Interview with Samantha Hart

Samantha Hart | United Kingdom

Samantha has developed her creative practice building collages made from newspaper articles and online media sources. Creating portraits of iconic influences, the hidden thought structure highlights the artists outstanding achievements and their individual spotlighted stories. Presented with vibrant colours the unique technique oozes positivity in a contemporary modern structure.
Samantha’s work is influenced through her outlook at life of searching only for the positives in our journeys. It is important for Samantha to focus on the celebrated achievements within her portraits rather than the personal intimate stories that only they can tell. Through vivid colours and creativity Samantha is able to present an illustrated story through her method of art.  



Contemporary Art Station: Tell us about how you got started. When did you know you wanted to be an artist?

Art has forever been my love and interest, it was my main area studied throughout high school. I was lucky to be part of a specialist engineering school, meaning that creative subjects were a priority there. I did a Btec in design and technology. The whole course set me up for my future as an artist, my teachers made me believe and realise there was a world out there with opportunities for artists, at a time where more academic subjects were preferred. This encouraged me to pursue onto college studying Photography, Fine Art and Media before a years Art Foundation, which I cannot speak more highly of. The tutors pushed my artistic style with enthusiasm, passion and excitement! In fact the whole community was thriving with creativity and excellence. I will forever remain grateful for my experience and confidence gained during that year. In 2014 at the Arts University Bournemouth I completed my degree. 

CAS: What is your process like, from initial idea to the creation of the piece? Do you usually develop the idea for a project before you find the "canvas", or vice versa?

I research my chosen subject by using newspapers, magazines and online media, this is my medium for creating my portraits. Usually this is the longest process of my artwork, taking time to research and cut my findings. Once i’ve decided my composition I sketch onto my canvas which is usually A1 sized and begin the freestyle process of building the image. 

CAS: What do you love most about your creative process?

I love it when I begin working on the canvas. It’s the time where I feel most peaceful and begin to fully focus. I don’t have a method for where I place the cuttings, I become completely free and expressive and start applying headlines, articles and imagery where feels right. I love watching the image come alive through stories of their own.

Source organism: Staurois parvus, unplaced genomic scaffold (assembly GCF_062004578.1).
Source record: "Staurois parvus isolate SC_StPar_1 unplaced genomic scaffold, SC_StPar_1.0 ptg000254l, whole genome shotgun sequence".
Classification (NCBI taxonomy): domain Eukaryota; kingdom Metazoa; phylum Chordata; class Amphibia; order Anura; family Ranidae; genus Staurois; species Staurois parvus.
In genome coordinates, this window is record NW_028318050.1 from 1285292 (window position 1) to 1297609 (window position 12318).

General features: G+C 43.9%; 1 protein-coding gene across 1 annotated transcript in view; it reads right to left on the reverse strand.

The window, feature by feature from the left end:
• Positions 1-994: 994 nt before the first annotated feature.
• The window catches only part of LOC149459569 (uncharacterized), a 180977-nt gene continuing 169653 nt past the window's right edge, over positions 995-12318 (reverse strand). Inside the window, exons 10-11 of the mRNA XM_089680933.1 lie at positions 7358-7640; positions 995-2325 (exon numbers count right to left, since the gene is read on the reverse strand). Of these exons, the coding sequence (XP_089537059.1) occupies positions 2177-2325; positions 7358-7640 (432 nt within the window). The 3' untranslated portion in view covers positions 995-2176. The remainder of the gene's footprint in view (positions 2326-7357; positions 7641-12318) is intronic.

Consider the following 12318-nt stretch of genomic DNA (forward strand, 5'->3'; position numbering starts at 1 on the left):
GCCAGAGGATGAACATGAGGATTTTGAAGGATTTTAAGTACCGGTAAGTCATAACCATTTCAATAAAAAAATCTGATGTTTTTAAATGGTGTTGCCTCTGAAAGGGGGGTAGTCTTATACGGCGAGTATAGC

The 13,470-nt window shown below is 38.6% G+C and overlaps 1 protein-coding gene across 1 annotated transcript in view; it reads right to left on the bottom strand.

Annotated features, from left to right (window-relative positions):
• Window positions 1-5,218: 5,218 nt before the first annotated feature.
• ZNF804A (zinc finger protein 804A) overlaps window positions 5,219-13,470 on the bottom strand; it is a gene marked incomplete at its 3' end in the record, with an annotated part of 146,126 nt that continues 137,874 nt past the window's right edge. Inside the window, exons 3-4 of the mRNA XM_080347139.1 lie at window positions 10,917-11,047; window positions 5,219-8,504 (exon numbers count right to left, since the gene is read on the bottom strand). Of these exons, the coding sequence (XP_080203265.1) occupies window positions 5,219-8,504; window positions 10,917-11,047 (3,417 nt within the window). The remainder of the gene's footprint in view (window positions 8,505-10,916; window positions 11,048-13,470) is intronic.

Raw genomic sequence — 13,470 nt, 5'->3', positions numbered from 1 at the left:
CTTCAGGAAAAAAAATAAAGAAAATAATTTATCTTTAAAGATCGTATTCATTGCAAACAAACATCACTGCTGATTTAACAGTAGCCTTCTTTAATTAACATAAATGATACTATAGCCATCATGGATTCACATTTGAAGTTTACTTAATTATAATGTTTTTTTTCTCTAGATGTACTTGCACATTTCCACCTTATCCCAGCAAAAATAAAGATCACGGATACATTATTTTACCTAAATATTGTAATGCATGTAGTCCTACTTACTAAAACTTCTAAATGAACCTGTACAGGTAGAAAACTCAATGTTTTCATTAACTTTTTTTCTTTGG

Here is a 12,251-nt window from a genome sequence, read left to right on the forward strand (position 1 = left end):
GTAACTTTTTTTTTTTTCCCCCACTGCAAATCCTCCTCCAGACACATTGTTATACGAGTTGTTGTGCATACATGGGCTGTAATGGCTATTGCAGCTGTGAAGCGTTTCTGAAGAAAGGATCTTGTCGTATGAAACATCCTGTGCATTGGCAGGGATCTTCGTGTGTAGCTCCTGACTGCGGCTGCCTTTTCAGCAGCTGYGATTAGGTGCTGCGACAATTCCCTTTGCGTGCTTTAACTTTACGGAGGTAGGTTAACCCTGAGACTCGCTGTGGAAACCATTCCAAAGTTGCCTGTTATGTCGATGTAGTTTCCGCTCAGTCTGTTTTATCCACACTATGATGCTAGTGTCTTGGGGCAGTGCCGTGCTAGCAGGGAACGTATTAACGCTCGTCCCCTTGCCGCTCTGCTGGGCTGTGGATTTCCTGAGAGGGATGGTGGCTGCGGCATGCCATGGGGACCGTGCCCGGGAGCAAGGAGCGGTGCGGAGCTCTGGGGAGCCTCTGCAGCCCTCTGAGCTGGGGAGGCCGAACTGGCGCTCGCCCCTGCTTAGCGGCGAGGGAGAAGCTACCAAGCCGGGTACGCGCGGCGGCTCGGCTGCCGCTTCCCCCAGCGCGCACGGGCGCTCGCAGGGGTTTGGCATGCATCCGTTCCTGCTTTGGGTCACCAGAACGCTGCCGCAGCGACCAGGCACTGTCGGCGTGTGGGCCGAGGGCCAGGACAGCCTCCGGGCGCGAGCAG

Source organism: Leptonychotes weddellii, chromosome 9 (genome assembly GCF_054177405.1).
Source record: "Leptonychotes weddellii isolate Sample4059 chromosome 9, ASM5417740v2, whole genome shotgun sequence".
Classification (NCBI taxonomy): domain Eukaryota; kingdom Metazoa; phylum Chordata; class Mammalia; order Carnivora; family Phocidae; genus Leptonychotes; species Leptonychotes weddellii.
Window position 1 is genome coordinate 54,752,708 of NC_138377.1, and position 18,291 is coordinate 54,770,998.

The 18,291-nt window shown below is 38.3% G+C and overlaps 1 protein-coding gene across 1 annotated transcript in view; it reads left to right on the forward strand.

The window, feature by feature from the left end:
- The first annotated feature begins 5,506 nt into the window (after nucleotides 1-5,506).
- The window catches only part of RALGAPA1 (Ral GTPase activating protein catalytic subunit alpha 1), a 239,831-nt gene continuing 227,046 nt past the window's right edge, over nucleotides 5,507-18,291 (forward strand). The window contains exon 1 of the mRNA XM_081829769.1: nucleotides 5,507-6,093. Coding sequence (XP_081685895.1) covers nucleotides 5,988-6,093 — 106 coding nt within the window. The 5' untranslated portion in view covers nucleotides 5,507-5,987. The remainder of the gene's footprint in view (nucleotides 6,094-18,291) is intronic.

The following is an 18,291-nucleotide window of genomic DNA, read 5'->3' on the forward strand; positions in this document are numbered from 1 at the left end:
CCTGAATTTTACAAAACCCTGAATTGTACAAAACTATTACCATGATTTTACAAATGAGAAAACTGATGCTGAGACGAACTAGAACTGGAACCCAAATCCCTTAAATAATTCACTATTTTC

Working on the crown of the Flamboyant Freddie piece has definitely been the piece i’ve enjoyed most. The small intricate details and textures were so satisfying to create, I’d love to do another detailed piece like this.

Thumbs Up Adele!

Thumbs Up Adele!

CAS: What role does art and the artist play in the broader social conversation today?

Creativity has the opportunity to highlight topical events, history, periods of change and forgotten stories for example. It works in helping to bring awareness to the general public and can be a platform for change in society. It can be portrayed through subtleness or loud imagery in all forms of media, from film making to fashion. Most of my workshops have celebrated religion and culture which instantly create interesting conversations especially when working alongside children. Art has the chance to educate, to ask questions and to challenge the mind in a way that doesn’t feel like learning. 

CAS: Name a few of your favourite artists and influences.

Tatsuya Tanaka, Peter Clark, Sara Fanelli, Alison Jackson and Andy Warhol. 

CAS: What is the best advice you received as an artist?

Be current with the world, know what is topical and creating conversations within society. Be true to yourself.

Flamboyant Freddie

Flamboyant Freddie

CAS: When did you discover your voice as an artist? 

Definitely during college on my Art Foundation. I was really pushed with my practice, creating collages everyday, small, large, detailed or abstract. I remember presenting my final project ideas to my tutors, it was a fun project about the Royal Wedding in 2011, my tutor asked me to make a small birthday card of Kate’s wedding dress. He offered me £5 before the other tutor told him he was being tight, we agreed at £10. During the exhibition of this project I had a prime spot in the entrance, I sold all of my art work that evening. I remember that feeling as a young 17 year old. 
I found my voice as an artist on this course along with my confidence. I was surrounded by creative excellence.

CAS: What advice would you give to emerging artists trying to find their own? 

Believe in who you are and embrace what makes you unique.

Thank you Samantha!